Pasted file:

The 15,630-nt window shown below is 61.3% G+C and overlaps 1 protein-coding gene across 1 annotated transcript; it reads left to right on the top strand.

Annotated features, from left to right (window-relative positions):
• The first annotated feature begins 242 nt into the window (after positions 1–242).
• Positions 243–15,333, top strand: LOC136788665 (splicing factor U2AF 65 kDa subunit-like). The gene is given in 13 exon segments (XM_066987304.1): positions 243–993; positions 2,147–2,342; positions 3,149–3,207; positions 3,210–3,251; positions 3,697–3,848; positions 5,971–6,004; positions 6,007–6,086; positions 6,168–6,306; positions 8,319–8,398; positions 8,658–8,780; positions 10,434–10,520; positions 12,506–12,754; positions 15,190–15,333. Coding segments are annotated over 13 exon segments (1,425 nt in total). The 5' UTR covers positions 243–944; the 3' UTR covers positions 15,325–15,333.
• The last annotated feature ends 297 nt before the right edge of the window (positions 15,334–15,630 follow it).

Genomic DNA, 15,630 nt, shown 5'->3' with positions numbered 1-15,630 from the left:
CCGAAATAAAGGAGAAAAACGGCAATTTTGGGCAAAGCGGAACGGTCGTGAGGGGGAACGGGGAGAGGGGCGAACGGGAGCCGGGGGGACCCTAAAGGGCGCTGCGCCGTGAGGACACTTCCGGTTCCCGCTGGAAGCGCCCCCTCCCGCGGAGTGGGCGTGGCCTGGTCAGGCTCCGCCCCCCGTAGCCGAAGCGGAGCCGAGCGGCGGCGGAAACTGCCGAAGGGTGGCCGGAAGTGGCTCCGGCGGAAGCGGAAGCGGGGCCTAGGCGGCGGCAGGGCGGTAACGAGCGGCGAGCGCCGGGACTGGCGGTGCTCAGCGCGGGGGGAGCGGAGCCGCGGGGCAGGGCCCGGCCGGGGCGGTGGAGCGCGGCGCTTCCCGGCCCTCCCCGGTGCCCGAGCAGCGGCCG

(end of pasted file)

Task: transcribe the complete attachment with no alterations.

The 15,630-nt window shown below is 61.3% G+C and overlaps 1 protein-coding gene across 1 annotated transcript; it reads left to right on the top strand.

Annotated features, from left to right (window-relative positions):
• The first annotated feature begins 242 nt into the window (after positions 1–242).
• Positions 243–15,333, top strand: LOC136788665 (splicing factor U2AF 65 kDa subunit-like). The gene is given in 13 exon segments (XM_066987304.1): positions 243–993; positions 2,147–2,342; positions 3,149–3,207; positions 3,210–3,251; positions 3,697–3,848; positions 5,971–6,004; positions 6,007–6,086; positions 6,168–6,306; positions 8,319–8,398; positions 8,658–8,780; positions 10,434–10,520; positions 12,506–12,754; positions 15,190–15,333. Coding segments are annotated over 13 exon segments (1,425 nt in total). The 5' UTR covers positions 243–944; the 3' UTR covers positions 15,325–15,333.
• The last annotated feature ends 297 nt before the right edge of the window (positions 15,334–15,630 follow it).

Genomic DNA, 15,630 nt, shown 5'->3' with positions numbered 1-15,630 from the left:
CCGAAATAAAGGAGAAAAACGGCAATTTTGGGCAAAGCGGAACGGTCGTGAGGGGGAACGGGGAGAGGGGCGAACGGGAGCCGGGGGGACCCTAAAGGGCGCTGCGCCGTGAGGACACTTCCGGTTCCCGCTGGAAGCGCCCCCTCCCGCGGAGTGGGCGTGGCCTGGTCAGGCTCCGCCCCCCGTAGCCGAAGCGGAGCCGAGCGGCGGCGGAAACTGCCGAAGGGTGGCCGGAAGTGGCTCCGGCGGAAGCGGAAGCGGGGCCTAGGCGGCGGCAGGGCGGTAACGAGCGGCGAGCGCCGGGACTGGCGGTGCTCAGCGCGGGGGGAGCGGAGCCGCGGGGCAGGGCCCGGCCGGGGCGGTGGAGCGCGGCGCTTCCCGGCCCTCCCCGGTGCCCGAGCAGCGGCCG